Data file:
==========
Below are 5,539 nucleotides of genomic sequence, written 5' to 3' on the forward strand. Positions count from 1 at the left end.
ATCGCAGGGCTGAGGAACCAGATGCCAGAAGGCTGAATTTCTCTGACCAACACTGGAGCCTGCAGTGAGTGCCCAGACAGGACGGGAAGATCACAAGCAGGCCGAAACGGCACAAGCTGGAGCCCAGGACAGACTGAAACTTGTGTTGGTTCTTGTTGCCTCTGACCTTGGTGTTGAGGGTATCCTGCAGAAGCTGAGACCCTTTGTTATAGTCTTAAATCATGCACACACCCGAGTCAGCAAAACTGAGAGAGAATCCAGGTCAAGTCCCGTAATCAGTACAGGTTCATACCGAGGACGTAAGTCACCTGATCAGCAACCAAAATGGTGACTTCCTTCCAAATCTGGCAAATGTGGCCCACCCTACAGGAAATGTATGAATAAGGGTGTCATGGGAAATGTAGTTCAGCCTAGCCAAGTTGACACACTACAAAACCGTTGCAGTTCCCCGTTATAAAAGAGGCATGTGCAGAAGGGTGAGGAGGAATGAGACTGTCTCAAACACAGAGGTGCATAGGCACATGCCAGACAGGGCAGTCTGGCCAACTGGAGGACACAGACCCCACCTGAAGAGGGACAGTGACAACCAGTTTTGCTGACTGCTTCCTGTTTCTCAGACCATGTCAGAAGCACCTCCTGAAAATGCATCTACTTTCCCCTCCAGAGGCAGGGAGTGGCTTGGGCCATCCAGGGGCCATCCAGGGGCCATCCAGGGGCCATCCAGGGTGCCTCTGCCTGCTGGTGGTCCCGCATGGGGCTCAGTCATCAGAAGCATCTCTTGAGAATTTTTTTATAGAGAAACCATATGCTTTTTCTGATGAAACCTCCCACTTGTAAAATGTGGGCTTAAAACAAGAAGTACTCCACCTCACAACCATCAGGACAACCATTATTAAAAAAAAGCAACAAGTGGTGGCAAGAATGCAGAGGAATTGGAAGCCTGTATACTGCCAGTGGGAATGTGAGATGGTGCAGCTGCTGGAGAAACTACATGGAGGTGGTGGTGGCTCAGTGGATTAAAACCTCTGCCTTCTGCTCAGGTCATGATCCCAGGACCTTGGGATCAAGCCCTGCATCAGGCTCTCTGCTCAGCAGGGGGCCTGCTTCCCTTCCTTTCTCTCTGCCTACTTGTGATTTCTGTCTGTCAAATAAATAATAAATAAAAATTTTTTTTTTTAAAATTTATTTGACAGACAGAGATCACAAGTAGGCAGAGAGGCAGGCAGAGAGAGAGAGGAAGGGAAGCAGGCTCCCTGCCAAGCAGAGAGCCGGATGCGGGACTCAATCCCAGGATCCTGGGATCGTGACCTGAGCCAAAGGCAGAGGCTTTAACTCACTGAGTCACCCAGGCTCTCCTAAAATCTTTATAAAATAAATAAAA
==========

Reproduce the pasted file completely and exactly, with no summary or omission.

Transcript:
Below are 5,539 nucleotides of genomic sequence, written 5' to 3' on the forward strand. Positions count from 1 at the left end.
ATCGCAGGGCTGAGGAACCAGATGCCAGAAGGCTGAATTTCTCTGACCAACACTGGAGCCTGCAGTGAGTGCCCAGACAGGACGGGAAGATCACAAGCAGGCCGAAACGGCACAAGCTGGAGCCCAGGACAGACTGAAACTTGTGTTGGTTCTTGTTGCCTCTGACCTTGGTGTTGAGGGTATCCTGCAGAAGCTGAGACCCTTTGTTATAGTCTTAAATCATGCACACACCCGAGTCAGCAAAACTGAGAGAGAATCCAGGTCAAGTCCCGTAATCAGTACAGGTTCATACCGAGGACGTAAGTCACCTGATCAGCAACCAAAATGGTGACTTCCTTCCAAATCTGGCAAATGTGGCCCACCCTACAGGAAATGTATGAATAAGGGTGTCATGGGAAATGTAGTTCAGCCTAGCCAAGTTGACACACTACAAAACCGTTGCAGTTCCCCGTTATAAAAGAGGCATGTGCAGAAGGGTGAGGAGGAATGAGACTGTCTCAAACACAGAGGTGCATAGGCACATGCCAGACAGGGCAGTCTGGCCAACTGGAGGACACAGACCCCACCTGAAGAGGGACAGTGACAACCAGTTTTGCTGACTGCTTCCTGTTTCTCAGACCATGTCAGAAGCACCTCCTGAAAATGCATCTACTTTCCCCTCCAGAGGCAGGGAGTGGCTTGGGCCATCCAGGGGCCATCCAGGGGCCATCCAGGGGCCATCCAGGGTGCCTCTGCCTGCTGGTGGTCCCGCATGGGGCTCAGTCATCAGAAGCATCTCTTGAGAATTTTTTTATAGAGAAACCATATGCTTTTTCTGATGAAACCTCCCACTTGTAAAATGTGGGCTTAAAACAAGAAGTACTCCACCTCACAACCATCAGGACAACCATTATTAAAAAAAAGCAACAAGTGGTGGCAAGAATGCAGAGGAATTGGAAGCCTGTATACTGCCAGTGGGAATGTGAGATGGTGCAGCTGCTGGAGAAACTACATGGAGGTGGTGGTGGCTCAGTGGATTAAAACCTCTGCCTTCTGCTCAGGTCATGATCCCAGGACCTTGGGATCAAGCCCTGCATCAGGCTCTCTGCTCAGCAGGGGGCCTGCTTCCCTTCCTTTCTCTCTGCCTACTTGTGATTTCTGTCTGTCAAATAAATAATAAATAAAAATTTTTTTTTTTAAAATTTATTTGACAGACAGAGATCACAAGTAGGCAGAGAGGCAGGCAGAGAGAGAGAGGAAGGGAAGCAGGCTCCCTGCCAAGCAGAGAGCCGGATGCGGGACTCAATCCCAGGATCCTGGGATCGTGACCTGAGCCAAAGGCAGAGGCTTTAACTCACTGAGTCACCCAGGCTCTCCTAAAATCTTTATAAAATAAATAAAA